A mediator is a neutral professional specially trained to help you and your spouse reach agreement about all the important legal issues relating to your divorce. A mediator is not a decision maker. As your mediator, I guide you through the divorce process. I answer your questions and help you understand the court system. I facilitate a productive discussion of the issues while maintaining a safe and respectful environment. I assist you in understanding each other’s needs, wants and concerns. I help you generate and consider creative options. If you have minor children, I help you create a comprehensive Parenting Plan which will increase your likelihood of parenting success after your divorce is final. And finally, I document your agreements in a Memorandum of Agreement.
If the court determines that there is probable cause that one of the parties, or a child of a party, has been physically or sexually abused by the other party, the court shall not require or refer the parties to mediation or any other process that requires parties to meet and confer without counsel, if any, present. (Minnesota Statutes - Chapters: 518.619)
Mediation also allows couples to avoid the risks of trial, protects confidentiality, and decreases stressful conflict. Mediation may also protect the children of a marriage from the pain of parental conflict. Because the parties work to create their own agreements, couples who mediate their divorce settlement often find greater satisfaction than those who go to trial. Moreover, the couples learn skills to help them resolve future conflicts.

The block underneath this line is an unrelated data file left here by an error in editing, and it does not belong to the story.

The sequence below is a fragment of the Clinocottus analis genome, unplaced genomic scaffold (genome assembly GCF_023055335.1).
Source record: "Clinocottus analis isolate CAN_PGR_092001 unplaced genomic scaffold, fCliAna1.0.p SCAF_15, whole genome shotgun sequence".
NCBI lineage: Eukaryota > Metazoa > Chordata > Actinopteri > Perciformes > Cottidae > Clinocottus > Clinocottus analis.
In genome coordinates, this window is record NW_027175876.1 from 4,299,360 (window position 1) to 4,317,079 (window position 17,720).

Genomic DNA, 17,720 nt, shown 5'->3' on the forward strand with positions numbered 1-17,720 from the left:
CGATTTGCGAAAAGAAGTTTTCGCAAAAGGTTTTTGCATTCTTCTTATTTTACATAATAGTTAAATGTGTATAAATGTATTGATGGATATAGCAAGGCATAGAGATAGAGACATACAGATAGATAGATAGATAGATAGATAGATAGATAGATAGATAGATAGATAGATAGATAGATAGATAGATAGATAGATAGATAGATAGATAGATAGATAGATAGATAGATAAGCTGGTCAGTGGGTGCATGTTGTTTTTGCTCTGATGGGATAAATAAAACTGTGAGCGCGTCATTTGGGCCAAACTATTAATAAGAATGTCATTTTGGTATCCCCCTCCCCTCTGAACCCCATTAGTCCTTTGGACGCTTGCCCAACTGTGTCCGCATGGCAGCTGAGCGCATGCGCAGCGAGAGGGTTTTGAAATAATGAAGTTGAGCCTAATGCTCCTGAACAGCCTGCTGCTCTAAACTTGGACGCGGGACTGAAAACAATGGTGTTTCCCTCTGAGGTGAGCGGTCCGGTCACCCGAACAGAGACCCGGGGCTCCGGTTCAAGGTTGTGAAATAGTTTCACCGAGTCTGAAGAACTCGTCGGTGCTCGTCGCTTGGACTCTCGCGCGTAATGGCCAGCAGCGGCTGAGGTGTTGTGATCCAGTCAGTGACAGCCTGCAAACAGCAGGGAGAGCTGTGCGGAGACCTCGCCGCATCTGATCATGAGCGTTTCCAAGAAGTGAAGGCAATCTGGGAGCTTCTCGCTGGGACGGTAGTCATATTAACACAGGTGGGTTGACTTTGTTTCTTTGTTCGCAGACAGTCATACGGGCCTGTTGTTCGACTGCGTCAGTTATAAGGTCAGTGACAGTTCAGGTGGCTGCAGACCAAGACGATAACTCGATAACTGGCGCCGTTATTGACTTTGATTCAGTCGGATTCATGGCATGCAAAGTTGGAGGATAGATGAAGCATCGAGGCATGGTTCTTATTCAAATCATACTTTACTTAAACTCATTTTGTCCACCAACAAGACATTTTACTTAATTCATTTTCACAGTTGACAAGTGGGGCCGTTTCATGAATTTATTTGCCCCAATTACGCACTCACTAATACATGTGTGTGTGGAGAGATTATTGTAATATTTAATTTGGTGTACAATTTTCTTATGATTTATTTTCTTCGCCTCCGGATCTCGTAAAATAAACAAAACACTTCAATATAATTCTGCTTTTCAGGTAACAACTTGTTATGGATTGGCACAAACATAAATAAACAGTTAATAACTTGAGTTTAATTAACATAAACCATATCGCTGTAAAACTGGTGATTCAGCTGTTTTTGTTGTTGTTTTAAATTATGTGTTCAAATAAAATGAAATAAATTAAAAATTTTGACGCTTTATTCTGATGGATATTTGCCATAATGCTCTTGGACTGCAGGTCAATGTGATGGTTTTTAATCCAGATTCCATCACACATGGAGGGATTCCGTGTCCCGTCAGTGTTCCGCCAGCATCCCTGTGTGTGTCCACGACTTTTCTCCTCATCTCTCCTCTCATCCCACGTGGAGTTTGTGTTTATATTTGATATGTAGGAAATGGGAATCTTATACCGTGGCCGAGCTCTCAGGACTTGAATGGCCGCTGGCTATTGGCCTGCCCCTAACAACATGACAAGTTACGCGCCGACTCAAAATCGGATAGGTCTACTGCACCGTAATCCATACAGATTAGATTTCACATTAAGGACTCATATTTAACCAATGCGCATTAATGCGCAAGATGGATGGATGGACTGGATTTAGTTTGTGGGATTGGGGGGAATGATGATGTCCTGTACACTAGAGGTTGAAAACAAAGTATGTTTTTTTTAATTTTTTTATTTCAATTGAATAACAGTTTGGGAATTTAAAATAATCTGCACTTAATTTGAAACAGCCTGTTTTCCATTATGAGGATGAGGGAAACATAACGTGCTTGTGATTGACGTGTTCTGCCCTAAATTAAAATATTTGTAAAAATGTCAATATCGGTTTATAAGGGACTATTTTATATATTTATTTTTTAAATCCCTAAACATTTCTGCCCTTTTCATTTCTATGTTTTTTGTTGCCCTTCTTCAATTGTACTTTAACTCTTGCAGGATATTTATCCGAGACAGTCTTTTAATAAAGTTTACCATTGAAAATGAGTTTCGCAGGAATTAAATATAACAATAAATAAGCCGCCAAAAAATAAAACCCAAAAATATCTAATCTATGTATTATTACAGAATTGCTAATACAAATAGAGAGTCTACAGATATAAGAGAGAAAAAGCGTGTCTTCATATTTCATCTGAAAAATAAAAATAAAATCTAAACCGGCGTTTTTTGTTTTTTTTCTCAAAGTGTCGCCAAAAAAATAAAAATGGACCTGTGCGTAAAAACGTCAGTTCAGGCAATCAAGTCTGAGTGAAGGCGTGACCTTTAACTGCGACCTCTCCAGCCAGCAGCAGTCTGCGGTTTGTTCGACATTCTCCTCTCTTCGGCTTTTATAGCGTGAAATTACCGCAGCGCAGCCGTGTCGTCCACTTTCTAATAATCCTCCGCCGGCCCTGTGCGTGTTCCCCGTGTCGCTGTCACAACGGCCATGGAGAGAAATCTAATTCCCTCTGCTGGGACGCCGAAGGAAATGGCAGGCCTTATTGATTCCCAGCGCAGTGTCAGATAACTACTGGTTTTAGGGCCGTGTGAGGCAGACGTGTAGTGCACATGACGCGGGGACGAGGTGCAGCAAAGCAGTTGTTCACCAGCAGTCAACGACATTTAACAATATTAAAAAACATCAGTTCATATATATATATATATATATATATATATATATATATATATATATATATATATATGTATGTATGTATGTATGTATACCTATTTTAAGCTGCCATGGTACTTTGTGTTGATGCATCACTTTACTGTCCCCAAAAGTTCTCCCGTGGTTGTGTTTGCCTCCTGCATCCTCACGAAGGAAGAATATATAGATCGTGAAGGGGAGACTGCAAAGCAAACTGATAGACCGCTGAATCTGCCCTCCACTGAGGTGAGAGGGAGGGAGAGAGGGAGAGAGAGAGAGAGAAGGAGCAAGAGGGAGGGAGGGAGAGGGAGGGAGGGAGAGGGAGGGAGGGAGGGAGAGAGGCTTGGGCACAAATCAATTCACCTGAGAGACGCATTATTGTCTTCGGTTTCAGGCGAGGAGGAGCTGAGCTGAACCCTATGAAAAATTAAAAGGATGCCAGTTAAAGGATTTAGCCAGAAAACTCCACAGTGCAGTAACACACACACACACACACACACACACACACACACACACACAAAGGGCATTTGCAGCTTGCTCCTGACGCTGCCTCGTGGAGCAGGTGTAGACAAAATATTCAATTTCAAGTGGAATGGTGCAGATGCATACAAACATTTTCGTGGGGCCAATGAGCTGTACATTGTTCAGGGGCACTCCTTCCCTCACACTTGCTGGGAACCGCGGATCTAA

Welcome to Dworsky Mediation! Shosh Dworsky offers mediation to clients from diverse backgrounds and walks of life, of any and all faiths or of no faith at all. She works with couples (including same-sex), family members, professional associates or friends, and can serve as a parenting consultant or expediter. Shosh provides a safe, neutral spa ... more

Any information disseminated on this website does not constitute legal advice of any kind,and does not form the basis for an attorney-client relationship. As such, the reader of such information is advised to consult directly with a competent legal professional of their own choosing to discuss and answer any substantive legal questions they may have.

After the mediator covers the rules of mediation and insures that any necessary agreements to mediate are signed, the mediator explains the mediation process. The parties or their representative may then make opening statements to identify issues and clarify perceptions. Many mediators will encourage the parties to begin a conversation during general caucus.